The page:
Wednesday, December 21, 2022

Taliban Bans Women from Universities: Why it’s not Surprising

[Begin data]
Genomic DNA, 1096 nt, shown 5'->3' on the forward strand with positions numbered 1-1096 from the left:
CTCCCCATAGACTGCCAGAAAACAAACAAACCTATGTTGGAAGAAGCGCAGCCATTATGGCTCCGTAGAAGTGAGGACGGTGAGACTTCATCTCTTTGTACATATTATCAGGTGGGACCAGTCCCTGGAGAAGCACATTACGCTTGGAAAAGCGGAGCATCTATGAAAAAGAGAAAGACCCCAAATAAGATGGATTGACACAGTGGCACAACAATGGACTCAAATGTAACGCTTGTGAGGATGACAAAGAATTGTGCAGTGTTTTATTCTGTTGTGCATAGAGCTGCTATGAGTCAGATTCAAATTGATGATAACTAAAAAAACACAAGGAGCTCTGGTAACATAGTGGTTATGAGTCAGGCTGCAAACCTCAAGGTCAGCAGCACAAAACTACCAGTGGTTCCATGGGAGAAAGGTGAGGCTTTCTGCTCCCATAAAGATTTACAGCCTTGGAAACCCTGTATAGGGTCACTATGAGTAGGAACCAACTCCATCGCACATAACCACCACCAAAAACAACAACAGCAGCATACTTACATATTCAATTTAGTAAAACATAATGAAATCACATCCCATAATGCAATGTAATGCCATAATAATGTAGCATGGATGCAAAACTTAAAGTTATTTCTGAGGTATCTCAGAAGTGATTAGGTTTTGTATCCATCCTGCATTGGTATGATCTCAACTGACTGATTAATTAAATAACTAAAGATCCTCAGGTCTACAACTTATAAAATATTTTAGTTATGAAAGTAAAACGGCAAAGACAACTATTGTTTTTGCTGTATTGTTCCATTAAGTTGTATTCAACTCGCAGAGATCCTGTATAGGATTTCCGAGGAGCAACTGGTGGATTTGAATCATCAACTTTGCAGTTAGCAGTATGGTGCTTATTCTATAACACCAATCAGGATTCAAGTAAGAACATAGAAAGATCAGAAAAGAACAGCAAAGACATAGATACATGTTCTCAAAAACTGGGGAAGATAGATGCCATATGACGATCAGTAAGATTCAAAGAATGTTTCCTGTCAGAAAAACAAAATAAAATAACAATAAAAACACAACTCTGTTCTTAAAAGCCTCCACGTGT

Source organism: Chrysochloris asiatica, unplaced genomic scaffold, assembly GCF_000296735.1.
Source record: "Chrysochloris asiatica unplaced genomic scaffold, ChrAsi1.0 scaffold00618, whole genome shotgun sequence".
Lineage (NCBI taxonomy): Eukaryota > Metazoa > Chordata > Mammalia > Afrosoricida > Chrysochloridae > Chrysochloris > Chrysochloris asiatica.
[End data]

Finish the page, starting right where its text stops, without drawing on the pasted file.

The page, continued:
By Arshad Alam, New Age Islam 21 December 2022 Muslims Need To Question the Theology from Which Such Ideas Spring Up Main Points: 1. Yesterday, the Taliban barred women in Afghanistan from accessing higher education 2. It is now increasingly clear that the notion of a good Taliban was a chimera 3. Such regressive ideas about springs from Islamic jurisprudence 4. Deoband in India, from where the Taliban derives its inspiration, also holds similar views regarding women 5. Without questioning the dominant Islamic theology, a resistance against such antediluvian ideas cannot be mounted ----- Female students in front of the Kabul Education University ---- When time to withdraw the American-led forces came close in Afghanistan, we started hearing about ‘good Taliban’, though that was not for the first time. We were told that Taliban 2.0 was different from its earlier version, that the ‘new version’ was reformed and hence sensitive towards the question of women’s dignity and empowerment. The gender question became important in Afghanistan because under the earlier Taliban regime, women were restricted to their homes, and their education and employment was deemed as satanic. In the interregnum, when the US-led forces overthrew the Talibs, women gained some ground they had lost during the Islamist rule. They were allowed to go back to schools and universities and many gained employment and public visibility. The new version of the Taliban, which came to power in 2021, promised to keep these gains and not go back to their antediluvian ways. The western world agreed. Not because they necessarily believed in the Taliban but because the pressure to withdraw was so much that they readily accepted whatever the new regime was offering. For some months, the Taliban kept their promise but eventually the Islamists within them started putting curbs on women. After all, the women’s question is fundamental to any Islamists politics. A sophisticated body of Islamic jurisprudence deals with women’s place in society and it was only a matter of time when the Taliban would renege on its promise. We now understand that their promise of protecting women’s freedom was just a sham. The mediatized creation of the ‘good Taliban’ was a myth that no one believed in. In the end, it is the women of Afghanistan who are bearing the brunt of this so-called Islamic revolution. The method was for all to see. The Taliban has been putting curbs on women’s freedom ever since they came to power. In March this year, they barred girls above sixth grade to access schools. The schools did eventually open but only after the Taliban had made ‘suitable changes’ like segregated classrooms. Then in May 2022, they ordered girls and women to cover up in a Chadori (head to toe Burqa) which they thought was ‘traditional and respectful’. Women could not show their faces in public and in case of any infringement, the regime decided to punish the closest male relative of the women. They were to be fined or even fired from government service if ‘their women’ went without the Chadori. It should have become clear by now that for the Taliban, women were the property of men (fathers and husbands) and that’s why they sought to punish men for not keeping their women in control. Women protested, which is a rarity in that country, but the protest was brutally broken up by the regime in August this year. They were demanding the right to education and employment, which should automatically come to them as citizens. But not in Afghanistan, because the regime never thought of them as citizens but merely appendages to men. In the meantime, the Taliban continued restricting women from public spaces. Female students at the American University of Afghanistan ----- The latest in the series of restrictions announced yesterday is that women will not be allowed to access universities, which closes the avenues of higher education and any future employment for them. This is not a temporary measure as the regime has not given any time frame after which women will be allowed back into higher education. They have not cited any reason except that it is being done in ‘national interest’ and for ‘women’s honour’. Probably for the first time, we have an articulation of national interest without the interest of women involved and women being honoured by being debarred from universities. It's clear that only fools really believed in the promise of a ‘good Taliban’. Only the gullible thought that the regime had the capacity to reform itself. The Taliban wants us to believe that there are other pressing issues plaguing the country such as food shortages and a collapsing economy that demand more attention. These issues do exist, but many a times citing their primacy acts as a deflection from the women’s question, which should not be any less important than reviving the economy. The reaction to this regressive move will be condemnation from international quarters, particularly the western world. But then the Taliban know that such sanctimonious condemnations will not have any bearing on them. Till the time there is any real pressure brought on the regime, nothing much is going to change in terms of how they treat their women. But why is the Taliban depriving its women of fundamental rights to education? Where does this belief that women’s rightful place is within the home come from? To understand this, we have to get into Islamic theology and jurisprudence, which treats women as nothing more than an appendage of men. The Taliban springs from the ideology of Deoband. In 2010, the famous madrasa at Deoband issued a fatwa debarring Muslim women from working in government or private sectors. The fatwa read: “It is unlawful for Muslim women to do job in the government or private institutions where men and women work together and women have to talk with men frankly and without the veil.” Now one can certainly put a spin by saying that the fatwa does not debar women from working but only wants them to be properly veiled (including the face) and not talk to men “frankly”. The problem is that this fatwa puts a majority of work situations outside the pale of women since most spaces today are mixed. If one follows the spirit of this fatwa, then the only working spaces left for them would be teaching all-women classes or giving gender segregated training in fields like pickle making, etc. And that’s precisely the problem: Deoband and its attendant theology treats women as lesser human beings who are neither fit nor competent to work alongside men. To make things clearer, here is another gem of a fatwa from Deoband issued in 2008: “It is not a good thing for women to do jobs in offices. They will have to face strange men (non-Mahram), though in veil. She will have to talk and deal with each other which are the things of Fitna (evil). A father is committed to provide maintenance to his daughter and a husband is asked to provide maintenance to his wife. So, there is no need for women to do jobs which always pose harms (sic) and mischief.” The fatwa underlines the thought process, and makes it clear that women do not have any independent volition under the Islamic law. According to this idea, since men are the providers, women should always be under the custody of men. To some extent, it seems the Islamic law also treats women primarily as sex objects, whose presence can corrupt or entice men. Why else would women become a source of Fitna simply because she is interacting with men? The Taliban are only being true to what they were taught in their Deobandi madrasas. They are only implementing what they think is the divine ruling on how women should be treated. If we are really concerned about the plight of women in Afghanistan, let’s question the theology from which it derives its legitimacy. Any other attempt to understand the plight of Afghan women will be an exercise in pure deception. ----- A regular contributor to, Arshad Alam is a New Delhi based independent researcher and writer on Islam and Muslims in South Asia. URL: New Age Islam, Islam Online, Islamic Website, African Muslim News, Arab World News, South Asia News, Indian Muslim News, World Muslim News, Women in Islam, Islamic Feminism, Arab Women, Women In Arab, Islamophobia in America, Muslim Women in West, Islam Women and Feminism